Treatment of vision-threating elevated intraocular pressure (IOP) for severe glaucoma may require implantation of a glaucoma drainage device (GDD) to shunt aqueous humor (AH) from the anterior chamber of the eye and lower IOP to acceptable levels between 8 and 21 mm Hg. Nonvalved GDDs (NVGDDs) cannot maintain IOP in that acceptable range during the early postoperative period and require intra-operative modifications for IOP control during the first 30 days after surgery. Other GDDs have valves to overcome this issue, but are less successful with maintaining long-term IOP. Our research goal is to improve NVGDD postoperative performance. Little rigorous research has been done to systematically analyze flow/pressure characteristics in NVGDDs. We describe an experimental system developed to assess the pressure drop for physiologic flow rates through NVGDD-like microtubes of various lengths/diameters, some with annular inserts. Experimental pressure measurements for flow through hollow microtubes are within predictive theory's limits. For instance, a 50.4 μm inner diameter microtube yields an average experimental pressure of 33.7 mm Hg, while theory predicts 31.0–64.2 mm Hg. An annular example, with 358.8 μm outside and 330.7 μm inside diameters, yields an experimental pressure of 9.6 mm Hg, within theoretical predictions of 4.2–19.2 mm Hg. These results are repeatable and consistent over 25 days, which fits the 20–35 day period needed for scar tissue formation to achieve long-term IOP control. This work introduces a novel method for controlling IOP and demonstrates an experiment to examine this over 25 days. Future efforts will study insert size and degradable inserts.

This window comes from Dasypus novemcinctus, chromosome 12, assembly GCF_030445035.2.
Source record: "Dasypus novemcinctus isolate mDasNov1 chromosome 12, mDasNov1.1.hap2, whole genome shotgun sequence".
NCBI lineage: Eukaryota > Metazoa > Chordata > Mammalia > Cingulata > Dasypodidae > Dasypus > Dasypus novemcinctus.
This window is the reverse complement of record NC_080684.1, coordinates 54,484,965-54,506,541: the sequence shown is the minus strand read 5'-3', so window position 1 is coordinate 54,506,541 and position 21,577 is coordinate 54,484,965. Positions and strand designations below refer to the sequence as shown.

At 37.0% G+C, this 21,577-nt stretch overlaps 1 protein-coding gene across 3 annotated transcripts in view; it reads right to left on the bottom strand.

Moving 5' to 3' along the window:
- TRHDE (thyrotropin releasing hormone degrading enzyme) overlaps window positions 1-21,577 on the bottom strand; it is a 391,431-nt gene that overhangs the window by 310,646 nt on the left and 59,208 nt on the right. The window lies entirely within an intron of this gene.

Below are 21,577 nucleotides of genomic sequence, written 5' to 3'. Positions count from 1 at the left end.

Validation of an Experimental Setup to Reliably Simulate Flow Through Nonvalved Glaucoma Drainage Devices
Manuscript received February 12, 2018; final manuscript received June 4, 2018; published online July 3, 2018. Assoc. Editor: Xun Yu.
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Teo, T. H. T., Ramani, A., Munden, P. M., Wilson, S. E., Kieweg, S. L., and Dougherty, R. L. (July 3, 2018). "Validation of an Experimental Setup to Reliably Simulate Flow Through Nonvalved Glaucoma Drainage Devices." ASME. ASME J of Medical Diagnostics. November 2018; 1(4): 041001. https://doi.org/10.1115/1.4040498
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